Bill Would Stop Companies From Going After Customers Who Post Bad Reviews
When you have a bad experience with a home improvement contractor, a lawn service or any other business you should be able to write an online review about the company without worrying that the company will retaliate
That’s the idea behind a bill recently introduced in Congress by U.S. Reps. Eric Swalwell (D-CA) and Brad Sherman (D-CA). The Consumer Review Freedom Act would make it illegal for businesses to penalize customers who write negative reviews on Yelp or other online review sites.
In early September, California passed a law banning “non-disparagement” clauses in consumer contracts. The California law gives consumers the right to sue companies that try to enforce a non-disparagement clause.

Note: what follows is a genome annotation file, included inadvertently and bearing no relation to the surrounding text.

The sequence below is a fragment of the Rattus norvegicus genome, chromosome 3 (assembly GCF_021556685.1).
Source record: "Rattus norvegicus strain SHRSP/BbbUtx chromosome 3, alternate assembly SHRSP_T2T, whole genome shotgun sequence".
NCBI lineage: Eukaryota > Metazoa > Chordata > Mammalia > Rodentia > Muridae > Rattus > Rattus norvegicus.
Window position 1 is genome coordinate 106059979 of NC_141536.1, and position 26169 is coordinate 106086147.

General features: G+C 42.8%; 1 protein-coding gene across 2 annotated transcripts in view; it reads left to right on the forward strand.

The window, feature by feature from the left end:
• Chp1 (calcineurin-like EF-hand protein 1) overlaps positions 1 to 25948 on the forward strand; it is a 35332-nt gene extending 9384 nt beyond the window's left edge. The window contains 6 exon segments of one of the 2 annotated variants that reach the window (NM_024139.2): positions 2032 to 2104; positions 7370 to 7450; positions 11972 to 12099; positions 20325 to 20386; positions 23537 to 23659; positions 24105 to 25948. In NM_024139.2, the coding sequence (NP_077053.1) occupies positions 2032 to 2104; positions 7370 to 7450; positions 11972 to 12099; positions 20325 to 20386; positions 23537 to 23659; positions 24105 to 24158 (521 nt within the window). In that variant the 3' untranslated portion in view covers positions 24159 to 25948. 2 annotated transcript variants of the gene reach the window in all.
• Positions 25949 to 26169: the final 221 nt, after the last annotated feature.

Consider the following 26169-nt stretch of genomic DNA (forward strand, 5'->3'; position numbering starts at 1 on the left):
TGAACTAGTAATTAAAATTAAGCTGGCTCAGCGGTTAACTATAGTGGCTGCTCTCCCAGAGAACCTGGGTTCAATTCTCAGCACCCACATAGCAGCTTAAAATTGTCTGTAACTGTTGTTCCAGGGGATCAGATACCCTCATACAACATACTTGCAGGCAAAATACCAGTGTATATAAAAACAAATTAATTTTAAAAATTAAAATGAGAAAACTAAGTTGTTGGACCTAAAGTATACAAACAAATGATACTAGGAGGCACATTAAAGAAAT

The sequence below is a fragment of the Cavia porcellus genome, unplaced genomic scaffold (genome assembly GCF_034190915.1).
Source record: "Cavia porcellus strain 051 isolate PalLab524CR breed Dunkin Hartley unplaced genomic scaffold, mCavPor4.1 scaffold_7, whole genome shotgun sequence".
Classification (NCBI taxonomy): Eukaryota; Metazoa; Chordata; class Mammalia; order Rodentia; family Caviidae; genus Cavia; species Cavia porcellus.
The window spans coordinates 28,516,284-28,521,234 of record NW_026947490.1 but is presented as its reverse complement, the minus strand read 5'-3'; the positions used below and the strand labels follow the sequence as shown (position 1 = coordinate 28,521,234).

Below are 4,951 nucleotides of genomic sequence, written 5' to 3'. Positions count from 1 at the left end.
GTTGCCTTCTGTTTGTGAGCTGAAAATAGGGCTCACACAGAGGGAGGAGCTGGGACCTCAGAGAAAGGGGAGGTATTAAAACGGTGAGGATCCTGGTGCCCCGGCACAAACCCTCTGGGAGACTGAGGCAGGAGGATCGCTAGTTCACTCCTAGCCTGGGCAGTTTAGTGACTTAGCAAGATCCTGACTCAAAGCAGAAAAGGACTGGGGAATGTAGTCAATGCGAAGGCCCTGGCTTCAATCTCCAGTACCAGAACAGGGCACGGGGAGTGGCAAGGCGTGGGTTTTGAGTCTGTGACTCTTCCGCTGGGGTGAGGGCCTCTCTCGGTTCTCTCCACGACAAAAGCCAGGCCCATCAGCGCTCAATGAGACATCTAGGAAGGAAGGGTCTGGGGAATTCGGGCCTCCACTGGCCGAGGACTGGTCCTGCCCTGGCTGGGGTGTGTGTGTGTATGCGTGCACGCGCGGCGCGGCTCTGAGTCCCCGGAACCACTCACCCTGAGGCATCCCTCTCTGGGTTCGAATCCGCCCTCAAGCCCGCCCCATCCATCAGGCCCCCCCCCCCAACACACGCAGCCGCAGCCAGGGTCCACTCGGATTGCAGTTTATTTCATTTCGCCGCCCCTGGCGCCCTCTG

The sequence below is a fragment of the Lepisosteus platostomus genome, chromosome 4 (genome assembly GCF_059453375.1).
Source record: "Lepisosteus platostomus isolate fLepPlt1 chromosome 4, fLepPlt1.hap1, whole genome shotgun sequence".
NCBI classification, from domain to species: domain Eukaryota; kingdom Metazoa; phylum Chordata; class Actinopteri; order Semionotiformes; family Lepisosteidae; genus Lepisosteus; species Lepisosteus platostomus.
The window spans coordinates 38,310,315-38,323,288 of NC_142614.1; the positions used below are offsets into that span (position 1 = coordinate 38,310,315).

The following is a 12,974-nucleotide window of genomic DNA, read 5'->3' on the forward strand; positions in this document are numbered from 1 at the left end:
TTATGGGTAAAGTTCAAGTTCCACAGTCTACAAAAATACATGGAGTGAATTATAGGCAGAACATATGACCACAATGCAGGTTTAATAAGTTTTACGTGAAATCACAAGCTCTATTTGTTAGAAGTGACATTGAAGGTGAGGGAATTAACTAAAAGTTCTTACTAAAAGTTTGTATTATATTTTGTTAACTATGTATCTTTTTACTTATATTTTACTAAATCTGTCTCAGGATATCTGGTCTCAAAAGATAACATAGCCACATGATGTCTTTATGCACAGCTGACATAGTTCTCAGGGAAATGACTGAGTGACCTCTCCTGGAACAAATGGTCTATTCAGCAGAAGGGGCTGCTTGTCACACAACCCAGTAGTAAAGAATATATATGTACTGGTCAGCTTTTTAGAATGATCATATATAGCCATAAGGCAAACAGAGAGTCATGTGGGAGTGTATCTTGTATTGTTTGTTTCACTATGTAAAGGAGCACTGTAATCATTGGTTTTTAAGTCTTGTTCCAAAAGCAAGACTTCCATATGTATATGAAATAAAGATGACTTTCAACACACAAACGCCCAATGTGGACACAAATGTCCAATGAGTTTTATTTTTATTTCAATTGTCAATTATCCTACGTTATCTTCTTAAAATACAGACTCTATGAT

The federal bill would give the Federal Trade Commission and states the power to sue companies who violate consumers’ free speech.
The bill was a reaction to several companies’ attempts to dissuade people from writing honest reviews. In one of those cases, online retailer KlearGear included a clause in its terms of agreement that made consumers promise not to disparage the company, or risk paying a $3,500 fine.
After a customer wrote a negative review of the product, KlearGear sent her a $3,500 bill for violating the disparagement clause of the sale agreement. When the customer refused to pay the $3,500 bill, KlearGear reported the bill to a credit bureau as an unpaid debt.
The customer sued KlearGuard and in May, a judge ruled against the company, saying it violated the Fair Credit Reporting Act, defamed the consumer and intentionally inflicted emotional distress.